Previously dispersed among the various curatorial departments according to the cultures that produced them, most of the Museum's textile holdings are now gathered in the Antonio Ratti Textile Center—one of the largest, most technically advanced facilities for the study, storage, and conservation of textiles in any art museum. While each curatorial department retains intellectual responsibility for its own textiles, the custom-designed center provides the controlled environmental conditions necessary for the long-term preservation of these fragile works of art, as well as study and research facilities for Museum staff and the general public, and a state-of-the-art conservation laboratory.

05/21/2019 09:30 AM
Tue, May 21
9:30AM
$
For New York State residents as well as New York, New Jersey, and Connecticut students, admission is pay as you wish. Please be as generous as you can.

Visitors from outside of NY State:
$25 for adults,
$17 for seniors
$12 for students.
Admission for all children under 12 and Members and Patrons will continue to be free.

Any full-priced admissions ticket is valid for three consecutive days at The Met Fifth Avenue, The Met Breuer, and The Met Cloisters.
Get Tickets

American Decorative Arts

The collection of American decorative arts at the Metropolitan Museum extends from the late seventeenth to the early twentieth century and includes approximately twelve thousand examples of furniture, silver, glass, pewter, ceramics, and textiles. Present in the collection are objects made on Americ... [ + ]an soil from the early colonial period, reflecting the settlers' keen desire to reproduce as faithfully as possible the material world they had left behind in England, Holland, and other homelands. Styles adhered closely to overseas developments, though regional schools of cabinetmaking did emerge rather swiftly in Boston, Newport, New York, Philadelphia, Williamsburg, and Charleston. Over the next two centuries, assimilating trends and techniques from across the Atlantic was the major preoccupation of American designers and craftsmen. The department's holdings reflect this ongoing dialogue, as well as the many truly original voices in American decorative arts.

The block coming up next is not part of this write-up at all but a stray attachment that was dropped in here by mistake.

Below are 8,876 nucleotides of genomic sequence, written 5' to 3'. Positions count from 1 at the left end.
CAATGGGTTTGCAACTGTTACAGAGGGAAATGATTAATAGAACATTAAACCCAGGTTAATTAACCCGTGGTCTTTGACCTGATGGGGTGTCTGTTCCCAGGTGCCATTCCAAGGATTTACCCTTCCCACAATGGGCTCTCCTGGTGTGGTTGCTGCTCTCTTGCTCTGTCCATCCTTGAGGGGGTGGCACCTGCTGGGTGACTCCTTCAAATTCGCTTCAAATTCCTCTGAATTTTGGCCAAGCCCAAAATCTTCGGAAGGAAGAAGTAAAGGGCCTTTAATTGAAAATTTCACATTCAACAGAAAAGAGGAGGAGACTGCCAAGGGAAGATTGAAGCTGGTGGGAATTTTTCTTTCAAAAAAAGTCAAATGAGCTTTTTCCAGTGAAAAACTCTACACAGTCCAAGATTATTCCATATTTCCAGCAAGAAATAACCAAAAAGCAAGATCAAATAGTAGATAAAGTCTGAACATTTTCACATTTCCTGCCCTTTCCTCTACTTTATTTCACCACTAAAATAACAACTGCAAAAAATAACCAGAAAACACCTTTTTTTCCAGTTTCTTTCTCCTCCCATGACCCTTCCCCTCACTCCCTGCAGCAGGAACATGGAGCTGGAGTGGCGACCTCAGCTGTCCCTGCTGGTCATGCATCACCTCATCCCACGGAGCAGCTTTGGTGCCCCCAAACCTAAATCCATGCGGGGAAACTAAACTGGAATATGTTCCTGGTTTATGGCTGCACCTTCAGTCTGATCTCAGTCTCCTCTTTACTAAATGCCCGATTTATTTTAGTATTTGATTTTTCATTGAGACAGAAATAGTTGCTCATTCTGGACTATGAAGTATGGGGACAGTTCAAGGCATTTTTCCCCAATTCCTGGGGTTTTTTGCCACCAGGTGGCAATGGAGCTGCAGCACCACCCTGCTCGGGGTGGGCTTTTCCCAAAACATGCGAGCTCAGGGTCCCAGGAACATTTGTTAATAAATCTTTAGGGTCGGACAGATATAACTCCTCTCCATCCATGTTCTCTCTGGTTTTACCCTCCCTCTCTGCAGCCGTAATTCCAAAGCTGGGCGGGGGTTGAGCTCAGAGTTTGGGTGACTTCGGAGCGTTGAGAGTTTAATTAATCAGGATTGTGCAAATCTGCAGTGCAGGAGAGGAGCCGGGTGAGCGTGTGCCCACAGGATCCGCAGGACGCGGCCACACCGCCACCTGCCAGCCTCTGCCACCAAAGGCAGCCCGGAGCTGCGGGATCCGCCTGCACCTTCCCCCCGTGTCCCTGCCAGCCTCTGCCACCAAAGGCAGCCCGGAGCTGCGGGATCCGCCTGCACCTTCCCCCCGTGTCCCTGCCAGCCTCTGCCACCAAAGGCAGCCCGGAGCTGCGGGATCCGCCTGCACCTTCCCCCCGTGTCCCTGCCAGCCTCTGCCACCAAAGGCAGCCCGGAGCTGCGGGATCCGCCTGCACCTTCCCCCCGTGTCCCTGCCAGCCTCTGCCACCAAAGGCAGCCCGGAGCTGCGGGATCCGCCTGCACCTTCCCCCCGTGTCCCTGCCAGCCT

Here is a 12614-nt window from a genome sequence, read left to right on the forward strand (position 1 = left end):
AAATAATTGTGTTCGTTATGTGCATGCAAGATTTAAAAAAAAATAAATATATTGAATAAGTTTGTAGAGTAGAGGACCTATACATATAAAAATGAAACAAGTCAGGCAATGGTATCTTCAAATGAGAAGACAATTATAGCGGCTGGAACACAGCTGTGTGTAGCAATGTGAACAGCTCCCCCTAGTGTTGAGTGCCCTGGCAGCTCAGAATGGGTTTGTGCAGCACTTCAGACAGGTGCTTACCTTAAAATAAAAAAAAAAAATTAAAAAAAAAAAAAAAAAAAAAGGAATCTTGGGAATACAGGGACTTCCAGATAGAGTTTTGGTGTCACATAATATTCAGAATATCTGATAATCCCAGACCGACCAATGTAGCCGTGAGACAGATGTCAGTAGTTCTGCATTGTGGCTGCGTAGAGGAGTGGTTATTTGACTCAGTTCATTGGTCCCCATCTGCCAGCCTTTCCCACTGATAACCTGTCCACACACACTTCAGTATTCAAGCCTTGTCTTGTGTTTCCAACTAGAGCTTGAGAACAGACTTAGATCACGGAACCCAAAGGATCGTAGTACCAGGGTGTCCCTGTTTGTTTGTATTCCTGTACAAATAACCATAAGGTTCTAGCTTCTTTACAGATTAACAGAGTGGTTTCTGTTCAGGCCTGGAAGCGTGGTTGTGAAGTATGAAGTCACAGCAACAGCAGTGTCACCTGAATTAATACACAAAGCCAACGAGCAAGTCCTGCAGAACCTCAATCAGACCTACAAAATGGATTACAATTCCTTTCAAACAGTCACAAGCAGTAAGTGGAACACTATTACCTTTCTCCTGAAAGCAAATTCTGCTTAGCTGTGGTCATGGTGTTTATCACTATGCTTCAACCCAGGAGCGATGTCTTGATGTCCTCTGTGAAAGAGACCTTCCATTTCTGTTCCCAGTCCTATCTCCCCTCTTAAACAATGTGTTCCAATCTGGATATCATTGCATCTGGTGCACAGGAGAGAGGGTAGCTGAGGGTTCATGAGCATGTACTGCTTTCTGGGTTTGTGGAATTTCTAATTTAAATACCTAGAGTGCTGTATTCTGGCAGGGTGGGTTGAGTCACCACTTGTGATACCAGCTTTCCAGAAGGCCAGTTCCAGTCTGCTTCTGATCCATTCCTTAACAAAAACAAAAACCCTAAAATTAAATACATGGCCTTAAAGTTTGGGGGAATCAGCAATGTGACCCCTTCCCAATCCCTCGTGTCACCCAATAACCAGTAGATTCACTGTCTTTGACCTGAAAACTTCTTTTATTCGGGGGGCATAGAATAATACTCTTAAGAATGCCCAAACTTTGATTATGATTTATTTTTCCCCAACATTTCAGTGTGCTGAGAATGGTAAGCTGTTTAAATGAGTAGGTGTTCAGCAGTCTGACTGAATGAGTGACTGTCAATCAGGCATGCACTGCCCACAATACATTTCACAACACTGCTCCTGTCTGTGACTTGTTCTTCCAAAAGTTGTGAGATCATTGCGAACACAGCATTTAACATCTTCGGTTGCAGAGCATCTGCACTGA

The Metropolitan's collection of American stained glass is perhaps the most comprehensive anywhere and features the innovative work of Louis Comfort Tiffany. Also noteworthy is the rest of the nineteenth- and early twentieth-century glass collection, including objects designed and produced by Tiffany Glass and Decorating Company; early furniture up to about 1820; Baroque-style silver of about 1700; presentation and exposition silver objects of the later nineteenth century; and nineteenth-century ceramics.

05/21/2019 09:30 AM
Tue, May 21
9:30AM
$
For New York State residents as well as New York, New Jersey, and Connecticut students, admission is pay as you wish. Please be as generous as you can.

Visitors from outside of NY State:
$25 for adults,
$17 for seniors
$12 for students.
Admission for all children under 12 and Members and Patrons will continue to be free.

Any full-priced admissions ticket is valid for three consecutive days at The Met Fifth Avenue, The Met Breuer, and The Met Cloisters.
Get Tickets
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@metmuseum

On Thursday, June 6, join a panel of disability studies scholars, Met curators and educators, and other experts to…
https://t.co/o1d1S7CLoN 19 Hours Ago

Join us this week at The Met for tours of Arts of the Islamic World, L’art américain (American Art in French), Amer…
https://t.co/4IPD5TnnqT Yesterday at 1:46 PM

Happy birthday to American photographer Gertrude Käsebier, born May 18, 1852. A frequent model for Käsebier, Beatri…
https://t.co/D5QyjMvFEp Sat at 6:18 PM

Happy #InternationalMuseumDay from The Met! Did you know we offer tours in 11 different languages? Explore the Muse…
https://t.co/0Zj2SFOiOB Sat at 2:11 PM